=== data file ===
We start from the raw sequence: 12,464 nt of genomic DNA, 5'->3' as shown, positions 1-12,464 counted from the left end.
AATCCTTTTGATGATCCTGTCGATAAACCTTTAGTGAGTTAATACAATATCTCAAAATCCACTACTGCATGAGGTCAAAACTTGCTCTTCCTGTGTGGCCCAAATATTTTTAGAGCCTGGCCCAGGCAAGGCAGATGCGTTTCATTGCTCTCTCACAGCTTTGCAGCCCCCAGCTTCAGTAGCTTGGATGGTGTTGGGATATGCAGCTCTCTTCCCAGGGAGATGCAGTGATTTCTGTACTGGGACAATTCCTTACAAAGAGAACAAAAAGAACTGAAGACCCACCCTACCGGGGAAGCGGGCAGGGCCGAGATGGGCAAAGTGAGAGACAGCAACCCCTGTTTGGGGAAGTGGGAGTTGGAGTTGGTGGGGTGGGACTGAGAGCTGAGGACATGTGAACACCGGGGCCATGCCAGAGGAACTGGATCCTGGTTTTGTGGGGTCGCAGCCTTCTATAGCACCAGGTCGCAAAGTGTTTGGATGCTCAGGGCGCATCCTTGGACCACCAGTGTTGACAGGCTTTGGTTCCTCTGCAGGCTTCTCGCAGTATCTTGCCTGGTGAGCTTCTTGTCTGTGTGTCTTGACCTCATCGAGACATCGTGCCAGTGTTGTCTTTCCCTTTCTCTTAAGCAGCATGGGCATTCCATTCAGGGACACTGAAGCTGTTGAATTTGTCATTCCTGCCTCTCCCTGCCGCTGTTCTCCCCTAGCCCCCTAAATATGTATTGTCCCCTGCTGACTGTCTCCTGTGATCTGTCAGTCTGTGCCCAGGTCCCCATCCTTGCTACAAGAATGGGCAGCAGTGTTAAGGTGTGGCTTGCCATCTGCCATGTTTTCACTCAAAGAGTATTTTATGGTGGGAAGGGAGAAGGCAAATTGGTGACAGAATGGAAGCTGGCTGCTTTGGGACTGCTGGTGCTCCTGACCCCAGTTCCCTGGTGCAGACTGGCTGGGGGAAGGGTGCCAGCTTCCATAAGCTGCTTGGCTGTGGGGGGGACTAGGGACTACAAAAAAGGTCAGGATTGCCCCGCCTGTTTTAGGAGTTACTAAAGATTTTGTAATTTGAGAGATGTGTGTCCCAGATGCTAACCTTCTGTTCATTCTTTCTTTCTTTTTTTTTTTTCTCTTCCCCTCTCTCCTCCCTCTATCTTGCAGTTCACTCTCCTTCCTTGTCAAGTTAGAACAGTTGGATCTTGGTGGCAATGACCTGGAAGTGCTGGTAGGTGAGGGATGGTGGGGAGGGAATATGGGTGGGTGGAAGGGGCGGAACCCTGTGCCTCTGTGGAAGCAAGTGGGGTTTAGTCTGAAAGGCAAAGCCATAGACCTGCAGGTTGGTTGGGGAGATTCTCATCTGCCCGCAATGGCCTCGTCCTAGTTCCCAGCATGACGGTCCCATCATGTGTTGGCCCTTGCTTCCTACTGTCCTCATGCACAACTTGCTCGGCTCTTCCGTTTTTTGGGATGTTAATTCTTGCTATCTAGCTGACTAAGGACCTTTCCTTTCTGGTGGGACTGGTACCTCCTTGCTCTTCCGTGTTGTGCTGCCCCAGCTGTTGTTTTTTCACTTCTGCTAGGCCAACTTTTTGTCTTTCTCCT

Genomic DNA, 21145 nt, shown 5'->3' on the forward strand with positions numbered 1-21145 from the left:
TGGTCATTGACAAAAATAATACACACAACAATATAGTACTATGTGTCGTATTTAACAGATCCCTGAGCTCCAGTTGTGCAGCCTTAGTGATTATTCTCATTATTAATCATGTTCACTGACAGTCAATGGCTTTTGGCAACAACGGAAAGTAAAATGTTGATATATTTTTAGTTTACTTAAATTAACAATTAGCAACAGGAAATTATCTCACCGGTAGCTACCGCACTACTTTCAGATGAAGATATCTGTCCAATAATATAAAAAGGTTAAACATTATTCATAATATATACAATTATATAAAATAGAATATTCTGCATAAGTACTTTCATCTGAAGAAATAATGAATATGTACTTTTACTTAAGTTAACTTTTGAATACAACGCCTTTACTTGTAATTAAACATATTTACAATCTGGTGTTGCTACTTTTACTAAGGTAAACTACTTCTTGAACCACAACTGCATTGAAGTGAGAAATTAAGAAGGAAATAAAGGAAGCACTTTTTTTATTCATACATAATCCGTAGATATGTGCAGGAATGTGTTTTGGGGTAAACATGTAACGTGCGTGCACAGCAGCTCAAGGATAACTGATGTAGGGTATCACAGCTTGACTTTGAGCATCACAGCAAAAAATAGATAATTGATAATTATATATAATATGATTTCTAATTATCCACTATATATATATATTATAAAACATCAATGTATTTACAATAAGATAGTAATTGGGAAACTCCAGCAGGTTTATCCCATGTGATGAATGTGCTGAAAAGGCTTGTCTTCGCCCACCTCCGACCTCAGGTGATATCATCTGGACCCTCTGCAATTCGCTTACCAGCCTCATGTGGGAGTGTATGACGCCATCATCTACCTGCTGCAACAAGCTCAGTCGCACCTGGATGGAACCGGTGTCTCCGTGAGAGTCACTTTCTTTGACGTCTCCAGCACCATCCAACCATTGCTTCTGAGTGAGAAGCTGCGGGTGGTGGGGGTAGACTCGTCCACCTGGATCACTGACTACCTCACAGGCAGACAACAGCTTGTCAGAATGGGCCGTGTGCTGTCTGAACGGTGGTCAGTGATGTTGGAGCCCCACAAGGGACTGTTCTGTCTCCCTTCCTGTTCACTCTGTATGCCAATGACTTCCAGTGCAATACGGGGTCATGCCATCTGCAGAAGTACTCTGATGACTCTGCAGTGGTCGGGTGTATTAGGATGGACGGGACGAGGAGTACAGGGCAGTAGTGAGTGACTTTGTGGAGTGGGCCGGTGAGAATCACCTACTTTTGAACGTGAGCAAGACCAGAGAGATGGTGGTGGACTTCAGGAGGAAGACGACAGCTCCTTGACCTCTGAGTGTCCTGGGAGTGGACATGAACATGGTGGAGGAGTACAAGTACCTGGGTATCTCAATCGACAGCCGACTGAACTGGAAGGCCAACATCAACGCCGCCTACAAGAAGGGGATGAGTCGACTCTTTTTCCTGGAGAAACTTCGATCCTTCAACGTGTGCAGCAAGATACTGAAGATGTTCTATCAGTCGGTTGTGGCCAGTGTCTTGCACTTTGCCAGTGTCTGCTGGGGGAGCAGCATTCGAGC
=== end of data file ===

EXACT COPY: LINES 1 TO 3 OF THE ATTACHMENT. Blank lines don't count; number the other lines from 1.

We start from the raw sequence: 12,464 nt of genomic DNA, 5'->3' as shown, positions 1-12,464 counted from the left end.
AATCCTTTTGATGATCCTGTCGATAAACCTTTAGTGAGTTAATACAATATCTCAAAATCCACTACTGCATGAGGTCAAAACTTGCTCTTCCTGTGTGGCCCAAATATTTTTAGAGCCTGGCCCAGGCAAGGCAGATGCGTTTCATTGCTCTCTCACAGCTTTGCAGCCCCCAGCTTCAGTAGCTTGGATGGTGTTGGGATATGCAGCTCTCTTCCCAGGGAGATGCAGTGATTTCTGTACTGGGACAATTCCTTACAAAGAGAACAAAAAGAACTGAAGACCCACCCTACCGGGGAAGCGGGCAGGGCCGAGATGGGCAAAGTGAGAGACAGCAACCCCTGTTTGGGGAAGTGGGAGTTGGAGTTGGTGGGGTGGGACTGAGAGCTGAGGACATGTGAACACCGGGGCCATGCCAGAGGAACTGGATCCTGGTTTTGTGGGGTCGCAGCCTTCTATAGCACCAGGTCGCAAAGTGTTTGGATGCTCAGGGCGCATCCTTGGACCACCAGTGTTGACAGGCTTTGGTTCCTCTGCAGGCTTCTCGCAGTATCTTGCCTGGTGAGCTTCTTGTCTGTGTGTCTTGACCTCATCGAGACATCGTGCCAGTGTTGTCTTTCCCTTTCTCTTAAGCAGCATGGGCATTCCATTCAGGGACACTGAAGCTGTTGAATTTGTCATTCCTGCCTCTCCCTGCCGCTGTTCTCCCCTAGCCCCCTAAATATGTATTGTCCCCTGCTGACTGTCTCCTGTGATCTGTCAGTCTGTGCCCAGGTCCCCATCCTTGCTACAAGAATGGGCAGCAGTGTTAAGGTGTGGCTTGCCATCTGCCATGTTTTCACTCAAAGAGTATTTTATGGTGGGAAGGGAGAAGGCAAATTGGTGACAGAATGGAAGCTGGCTGCTTTGGGACTGCTGGTGCTCCTGACCCCAGTTCCCTGGTGCAGACTGGCTGGGGGAAGGGTGCCAGCTTCCATAAGCTGCTTGGCTGTGGGGGGGACTAGGGACTACAAAAAAGGTCAGGATTGCCCCGCCTGTTTTAGGAGTTACTAAAGATTTTGTAATTTGAGAGATGTGTGTCCCAGATGCTAACCTTCTGTTCATTCTTTCTTTCTTTTTTTTTTTTCTCTTCCCCTCTCTCCTCCCTCTATCTTGCAGTTCACTCTCCTTCCTTGTCAAGTTAGAACAGTTGGATCTTGGTGGCAATGACCTGGAAGTGCTGGTAGGTGAGGGATGGTGGGGAGGGAATATGGGTGGGTGGAAGGGGCGGAACCCTGTGCCTCTGTGGAAGCAAGTGGGGTTTAGTCTGAAAGGCAAAGCCATAGACCTGCAGGTTGGTTGGGGAGATTCTCATCTGCCCGCAATGGCCTCGTCCTAGTTCCCAGCATGACGGTCCCATCATGTGTTGGCCCTTGCTTCCTACTGTCCTCATGCACAACTTGCTCGGCTCTTCCGTTTTTTGGGATGTTAATTCTTGCTATCTAGCTGACTAAGGACCTTTCCTTTCTGGTGGGACTGGTACCTCCTTGCTCTTCCGTGTTGTGCTGCCCCAGCTGTTGTTTTTTCACTTCTGCTAGGCCAACTTTTTGTCTTTCTCCT

Genomic DNA, 21145 nt, shown 5'->3' on the forward strand with positions numbered 1-21145 from the left: